This month sees a solemn 70th anniversary, the beginning of the Second World War in Europe, as Germany invaded Poland on 1 September 1939. For the second time in the century, the major nations of Europe and the world were called upon to confront and defeat mightily-armed expansionist forces from German lands. The scale of devastation and loss of life in World War I had led many to call it, in sorrow and in hope, “The War to End All Wars”; this was tragically not to be the case. One crucial battle in particular, the Battle of the Somme from July to November 1916, remains one of the most poignantly remembered and revisited military engagements from any era, and now there are more ways than ever for interested visitors, historians, and perhaps descendents of the original combatants to explore and recall the people, places, and events of this momentous conflict.
The Département of the Somme, in the region of Picardie, lies a couple of hours above Paris, and anyone who drives from Calais to Paris avoiding the motorway passes by Amiens, the capital of Picardie, an ancient Roman city which lies on the River Somme itself. Thirty kilometres or so northeast along the Roman road lies the town of Albert, and it is along the twenty-kilometre stretch further to Bapaume that the opposing armies found themselves ranged in early summer 1916. The Battle of Verdun, further to the east, and which proved to be the longest battle in the entire war and one of the bloodiest in history, had been raging since February, and one express intention of the Allied Command was to divert German forces away from Verdun, as well as halting the German advance towards their intended target, Amiens.
The British Professional Army had already suffered enormous casualties, and many of the troops under the command of Sir Douglas Haig were volunteers in “Kitchener’s Army”, formed in “Pals Battalions” of groups of friends from civilian life. Most were about to experience enemy fire for the very first, and last, time. Ranged alongside the British were divisions from every part of the Commonwealth: Canada, South Africa, Australia and New Zealand (the ANZACs), Northern Ireland. The southern stretch of the frontline astride the River Somme was held by the French. On the morning of 1 July 1916, after a week of preliminary bombardment of the German positions to little effect, the battle commenced with three enormous explosions: the British miners had tunnelled beneath the German lines. One of the resulting craters, at La Boisselle, is still visible. This first day of battle was tremendously costly for the Allied troops. The British Army took nearly 60,000 casualties with nearly 20,000 killed; the Newfoundland division lost 70 percent of its men in a half hour. The German lines remained intact. Throughout the summer and into late autumn the fighting remained ferocious, with little ground gained or lost on either side. In the end, despite history’s first use of armoured tanks in battle, after four and a half months of conflict the British had advanced about 12 kilometres, the French around 5 to 8 kilometres. Three million men met at the Battle of the Somme, with 1.2 million killed, wounded, or missing in action. The Allied forces had not captured the German lines, but arguably had drawn sufficient strength away from the German position at Verdun, a battle which ended the following month, also in more-or-less a stalemate.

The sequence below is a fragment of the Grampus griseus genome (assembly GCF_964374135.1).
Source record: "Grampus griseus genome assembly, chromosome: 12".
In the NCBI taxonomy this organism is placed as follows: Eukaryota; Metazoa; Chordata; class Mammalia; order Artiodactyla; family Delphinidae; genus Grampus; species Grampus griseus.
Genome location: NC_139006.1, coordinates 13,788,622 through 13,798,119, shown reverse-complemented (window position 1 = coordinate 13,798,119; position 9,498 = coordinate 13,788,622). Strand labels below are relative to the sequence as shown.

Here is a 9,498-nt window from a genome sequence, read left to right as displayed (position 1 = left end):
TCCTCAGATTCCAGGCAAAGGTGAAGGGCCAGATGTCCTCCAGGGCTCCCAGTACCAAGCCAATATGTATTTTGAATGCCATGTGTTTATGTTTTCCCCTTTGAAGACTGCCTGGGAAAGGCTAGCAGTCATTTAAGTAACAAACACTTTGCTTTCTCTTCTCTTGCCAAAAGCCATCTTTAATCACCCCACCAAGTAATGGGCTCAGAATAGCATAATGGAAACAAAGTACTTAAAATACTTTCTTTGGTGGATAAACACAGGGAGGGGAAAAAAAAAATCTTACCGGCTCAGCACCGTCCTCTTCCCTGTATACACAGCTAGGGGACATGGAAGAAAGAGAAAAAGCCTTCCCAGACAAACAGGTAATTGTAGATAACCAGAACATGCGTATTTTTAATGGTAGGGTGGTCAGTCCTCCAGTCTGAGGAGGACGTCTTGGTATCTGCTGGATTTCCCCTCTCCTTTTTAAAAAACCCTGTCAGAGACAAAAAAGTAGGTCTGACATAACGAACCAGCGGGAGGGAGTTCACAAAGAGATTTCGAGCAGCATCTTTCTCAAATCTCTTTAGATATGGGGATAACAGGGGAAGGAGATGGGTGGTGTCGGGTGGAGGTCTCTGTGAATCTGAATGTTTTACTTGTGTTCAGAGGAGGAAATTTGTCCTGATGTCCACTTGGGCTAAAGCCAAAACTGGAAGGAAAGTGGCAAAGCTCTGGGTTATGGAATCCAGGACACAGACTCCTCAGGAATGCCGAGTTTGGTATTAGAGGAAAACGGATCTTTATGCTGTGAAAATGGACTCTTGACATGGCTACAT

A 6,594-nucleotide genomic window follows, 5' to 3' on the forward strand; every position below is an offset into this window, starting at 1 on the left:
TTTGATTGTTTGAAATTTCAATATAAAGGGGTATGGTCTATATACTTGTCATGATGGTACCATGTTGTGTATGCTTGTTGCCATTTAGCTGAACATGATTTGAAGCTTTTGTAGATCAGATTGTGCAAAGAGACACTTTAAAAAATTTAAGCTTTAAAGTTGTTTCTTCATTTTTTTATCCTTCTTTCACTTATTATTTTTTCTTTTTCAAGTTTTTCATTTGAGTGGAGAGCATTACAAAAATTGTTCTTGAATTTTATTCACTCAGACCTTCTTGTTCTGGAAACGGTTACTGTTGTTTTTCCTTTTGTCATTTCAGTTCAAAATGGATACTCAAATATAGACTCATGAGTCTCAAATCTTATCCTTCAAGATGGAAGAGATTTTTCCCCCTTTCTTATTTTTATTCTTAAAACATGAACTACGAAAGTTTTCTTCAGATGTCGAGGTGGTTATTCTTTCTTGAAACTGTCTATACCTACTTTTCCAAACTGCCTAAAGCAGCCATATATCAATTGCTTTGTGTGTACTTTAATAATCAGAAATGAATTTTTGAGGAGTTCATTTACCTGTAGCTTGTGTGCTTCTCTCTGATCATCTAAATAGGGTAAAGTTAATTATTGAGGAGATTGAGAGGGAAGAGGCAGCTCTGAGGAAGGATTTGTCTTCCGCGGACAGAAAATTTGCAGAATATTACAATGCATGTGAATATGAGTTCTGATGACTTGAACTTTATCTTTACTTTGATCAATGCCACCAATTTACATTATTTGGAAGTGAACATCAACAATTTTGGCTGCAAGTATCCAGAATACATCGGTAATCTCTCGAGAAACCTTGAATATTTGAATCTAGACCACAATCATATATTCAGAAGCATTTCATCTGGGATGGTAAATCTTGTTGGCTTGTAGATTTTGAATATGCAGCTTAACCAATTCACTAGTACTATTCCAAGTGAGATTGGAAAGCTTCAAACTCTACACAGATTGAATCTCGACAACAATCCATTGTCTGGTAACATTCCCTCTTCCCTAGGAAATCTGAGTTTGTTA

The Circuit of Remembrance is a forty-mile route winding through the countryside between Albert and Péronne, and takes in all of the major monuments and most of the important battle sites. At each location there is abundant information about the events that took place there, but for an enhanced experience you can download (or pick up a pre-loaded MP3) of the Audio Guide prepared by Somme Battlefields. The Guide offers 56 minutes of recorded information as it takes in 12 different stages of the battlefield tour. Not to be missed is for example the French-British Memorial at Thiepval, the Memorial to the Missing. Designed by Sir Edwin Lutyens, this 45-metre high tower is engraved with over 73 thousand names of soldiers fallen but with no known grave. The Ulster Tower, its Gothic “troubadour” style somewhat incongruous in this landscape, is a replica of St Helen’s Tower in Northern Ireland, near which the Ulster divisions trained before shipping out to France. The nearby Newfoundland Memorial offers a remarkably well-preserved trench system. At Péronne, the Somme 1916 Museum, the Historial de la Grande Guerre, offers a comprehensive history of the First World War, with over 50 thousand original objects on display.
These and the many other important sites can be explored alone, or in guided groups, and using a wide variety of transport, even in a 5-person cart pulled by Pensée, the draught horse! Taxis can be hired for a probably more comfortable guided tour; the Taxi Groupement Amiénois offers five different itineraries. There is even a narrow-gauge railway, Le P’tit Train de la Haute Somme, which runs on tracks used as a supply line during the battle. Cycling or walking tours of course are also possible, and there are excellent English-speaking guides who can offer bespoke guided tours of the sites, and there is a new Audio Guide offered by the drolly-named media company Vox Inzebox, which gives a complete guided tour of the region, not just concentrating on the war, but also presenting the flora and fauna of the Somme Valley, as well as the rural heritage and local colour of the area.
From our November 2009 newsletter
© CDT Somme